The Conversation latest publisher to launch fact checking service

Independent news and analysis website The Conversation has launched fact checking website Election FactCheck, to be edited by former Sunday Age editor Gay Alcorn.

The move by The Conversation sees it join the ranks of Politifact and the ABC, which is about to launch its own fact checking unit, in launching specialist units or website designed to check the statements of politicians and other senior people in the public debate.

Alcorn is the latest former senior Age staffer to join The Conversation, which was founded by former editor-in-chief of The Age Andrew Jaspan. Michelle Grattam formerly political editor of The Age now writes for the site. The Conversation is mainly funded through Australia’s universities.

“Obviously there are now three sites, which is quite a lot really, but I think what The Conversation offers is a very different methodology,” said Alcorn, citing The Conversation’s decision to use an academic peer review methodology in its fact checking.

“We are using academics who have subject expertise to do our checks and then we have a second blind review to do a check on their finding,” she told Mumbrella. “We are trying to do fact checks in areas where we believe academics can add value.”

“The others are using journalists which is good and a proven method but our approach is different.”

Jaspan, executive director and editor of The Conversation said he didn’t believe ElectionFactCheck should try and emulate other sites like Politifact.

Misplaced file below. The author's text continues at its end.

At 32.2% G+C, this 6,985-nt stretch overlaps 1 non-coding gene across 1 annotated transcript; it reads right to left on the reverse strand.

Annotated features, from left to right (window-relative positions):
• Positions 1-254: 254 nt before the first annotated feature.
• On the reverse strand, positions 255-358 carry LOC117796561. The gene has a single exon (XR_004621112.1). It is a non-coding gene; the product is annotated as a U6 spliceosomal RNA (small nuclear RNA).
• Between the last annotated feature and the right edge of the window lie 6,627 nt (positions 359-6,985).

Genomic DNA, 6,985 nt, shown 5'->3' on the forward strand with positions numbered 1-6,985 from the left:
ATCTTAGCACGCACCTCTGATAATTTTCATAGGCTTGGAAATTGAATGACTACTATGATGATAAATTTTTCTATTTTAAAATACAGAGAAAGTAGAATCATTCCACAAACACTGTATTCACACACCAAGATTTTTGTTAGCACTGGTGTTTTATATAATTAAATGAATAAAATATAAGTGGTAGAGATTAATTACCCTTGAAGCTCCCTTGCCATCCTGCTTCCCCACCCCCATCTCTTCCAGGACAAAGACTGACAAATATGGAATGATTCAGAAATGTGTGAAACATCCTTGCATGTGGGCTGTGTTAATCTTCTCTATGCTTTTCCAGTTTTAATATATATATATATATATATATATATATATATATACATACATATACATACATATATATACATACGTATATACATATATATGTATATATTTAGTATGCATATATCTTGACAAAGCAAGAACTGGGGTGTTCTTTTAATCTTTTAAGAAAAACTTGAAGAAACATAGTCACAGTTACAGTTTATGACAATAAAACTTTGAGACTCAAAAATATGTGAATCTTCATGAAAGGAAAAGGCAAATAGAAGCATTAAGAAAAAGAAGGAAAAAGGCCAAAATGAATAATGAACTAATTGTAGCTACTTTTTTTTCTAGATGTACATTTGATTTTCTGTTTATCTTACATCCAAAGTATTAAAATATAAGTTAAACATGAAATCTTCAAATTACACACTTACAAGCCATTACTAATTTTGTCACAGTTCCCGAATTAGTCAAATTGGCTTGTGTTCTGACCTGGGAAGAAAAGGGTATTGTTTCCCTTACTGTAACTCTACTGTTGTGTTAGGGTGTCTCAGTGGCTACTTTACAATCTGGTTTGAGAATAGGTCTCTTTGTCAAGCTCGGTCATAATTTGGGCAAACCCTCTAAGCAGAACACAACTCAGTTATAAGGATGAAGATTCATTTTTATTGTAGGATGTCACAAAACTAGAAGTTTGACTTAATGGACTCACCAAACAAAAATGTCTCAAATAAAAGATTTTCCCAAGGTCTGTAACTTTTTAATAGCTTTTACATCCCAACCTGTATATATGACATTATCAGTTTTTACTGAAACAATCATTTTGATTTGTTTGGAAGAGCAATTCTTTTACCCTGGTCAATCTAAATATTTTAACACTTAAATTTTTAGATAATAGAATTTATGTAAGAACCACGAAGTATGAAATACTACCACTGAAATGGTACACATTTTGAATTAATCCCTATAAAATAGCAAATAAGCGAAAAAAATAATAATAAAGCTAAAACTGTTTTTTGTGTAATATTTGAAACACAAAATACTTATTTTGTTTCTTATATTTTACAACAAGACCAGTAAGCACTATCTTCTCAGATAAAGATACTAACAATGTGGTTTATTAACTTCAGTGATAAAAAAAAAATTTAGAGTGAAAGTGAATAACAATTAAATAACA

“There is no point repeating what others do – ours is using a different methodology,” Jaspan told Mumbrella “It’s quite different to what Politifact does and what the ABC does but that’s not to say the other two are deficient it’s just that we’re different.”

However, Jaspan also took aim at his rivals’ presentation, telling Mumbrella: “We decided we decided we didn’t want to go for smiley faces, thumbs up or ‘pants on fire’, ways of representing verdicts.”

“The reason is that most things are more nuanced than black and white. Some people have ‘mostly true’ or ‘mostly false’ actually mean? They are just arbitrary categories that people impose on these things.”

Both Jaspan and Alcorn say ElectionFactCheck’s main point of difference is only using specialists who have an expertise on the subject they are examining.

Alcorn said she hopes the short term project, which will be run up until the election, will also be used on other websites.

“Under The Conversation’s Creative Commons we’re hoping other sites will run the ElectionFactCheck as well,” she said.

“It’s a service for the academics to get out of their ivory towers and contribute to the public debate.”



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